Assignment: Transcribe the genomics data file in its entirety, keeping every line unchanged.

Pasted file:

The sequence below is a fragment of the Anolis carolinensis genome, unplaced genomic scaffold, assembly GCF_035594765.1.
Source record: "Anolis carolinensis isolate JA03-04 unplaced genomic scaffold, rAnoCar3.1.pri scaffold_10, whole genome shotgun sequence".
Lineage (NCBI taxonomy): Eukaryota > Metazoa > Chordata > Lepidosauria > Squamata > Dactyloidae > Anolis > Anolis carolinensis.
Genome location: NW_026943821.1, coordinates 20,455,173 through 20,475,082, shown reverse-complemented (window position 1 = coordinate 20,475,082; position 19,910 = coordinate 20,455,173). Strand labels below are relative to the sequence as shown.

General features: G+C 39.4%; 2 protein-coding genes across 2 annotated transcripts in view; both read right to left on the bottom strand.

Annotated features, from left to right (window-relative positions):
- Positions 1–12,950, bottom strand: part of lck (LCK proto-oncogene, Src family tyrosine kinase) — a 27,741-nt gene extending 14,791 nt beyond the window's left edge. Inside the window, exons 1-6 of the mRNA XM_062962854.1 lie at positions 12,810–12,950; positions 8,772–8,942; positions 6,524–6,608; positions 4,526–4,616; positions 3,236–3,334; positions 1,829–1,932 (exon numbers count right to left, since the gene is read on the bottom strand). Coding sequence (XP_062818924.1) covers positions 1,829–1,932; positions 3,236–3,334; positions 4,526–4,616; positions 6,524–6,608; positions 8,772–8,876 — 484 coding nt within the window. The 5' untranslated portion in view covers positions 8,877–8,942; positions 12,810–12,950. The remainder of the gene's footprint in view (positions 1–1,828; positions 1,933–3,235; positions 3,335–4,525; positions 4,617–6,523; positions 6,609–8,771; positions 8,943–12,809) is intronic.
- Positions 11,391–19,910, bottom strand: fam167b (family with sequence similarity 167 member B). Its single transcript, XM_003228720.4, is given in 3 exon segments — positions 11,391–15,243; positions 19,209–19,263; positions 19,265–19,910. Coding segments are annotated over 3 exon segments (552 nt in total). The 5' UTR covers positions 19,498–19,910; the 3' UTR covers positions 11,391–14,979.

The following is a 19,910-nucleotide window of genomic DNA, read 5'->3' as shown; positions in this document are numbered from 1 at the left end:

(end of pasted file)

The sequence below is a fragment of the Anolis carolinensis genome, unplaced genomic scaffold, assembly GCF_035594765.1.
Source record: "Anolis carolinensis isolate JA03-04 unplaced genomic scaffold, rAnoCar3.1.pri scaffold_10, whole genome shotgun sequence".
Lineage (NCBI taxonomy): Eukaryota > Metazoa > Chordata > Lepidosauria > Squamata > Dactyloidae > Anolis > Anolis carolinensis.
Genome location: NW_026943821.1, coordinates 20,455,173 through 20,475,082, shown reverse-complemented (window position 1 = coordinate 20,475,082; position 19,910 = coordinate 20,455,173). Strand labels below are relative to the sequence as shown.

General features: G+C 39.4%; 2 protein-coding genes across 2 annotated transcripts in view; both read right to left on the bottom strand.

Annotated features, from left to right (window-relative positions):
- Positions 1–12,950, bottom strand: part of lck (LCK proto-oncogene, Src family tyrosine kinase) — a 27,741-nt gene extending 14,791 nt beyond the window's left edge. Inside the window, exons 1-6 of the mRNA XM_062962854.1 lie at positions 12,810–12,950; positions 8,772–8,942; positions 6,524–6,608; positions 4,526–4,616; positions 3,236–3,334; positions 1,829–1,932 (exon numbers count right to left, since the gene is read on the bottom strand). Coding sequence (XP_062818924.1) covers positions 1,829–1,932; positions 3,236–3,334; positions 4,526–4,616; positions 6,524–6,608; positions 8,772–8,876 — 484 coding nt within the window. The 5' untranslated portion in view covers positions 8,877–8,942; positions 12,810–12,950. The remainder of the gene's footprint in view (positions 1–1,828; positions 1,933–3,235; positions 3,335–4,525; positions 4,617–6,523; positions 6,609–8,771; positions 8,943–12,809) is intronic.
- Positions 11,391–19,910, bottom strand: fam167b (family with sequence similarity 167 member B). Its single transcript, XM_003228720.4, is given in 3 exon segments — positions 11,391–15,243; positions 19,209–19,263; positions 19,265–19,910. Coding segments are annotated over 3 exon segments (552 nt in total). The 5' UTR covers positions 19,498–19,910; the 3' UTR covers positions 11,391–14,979.

The following is a 19,910-nucleotide window of genomic DNA, read 5'->3' as shown; positions in this document are numbered from 1 at the left end: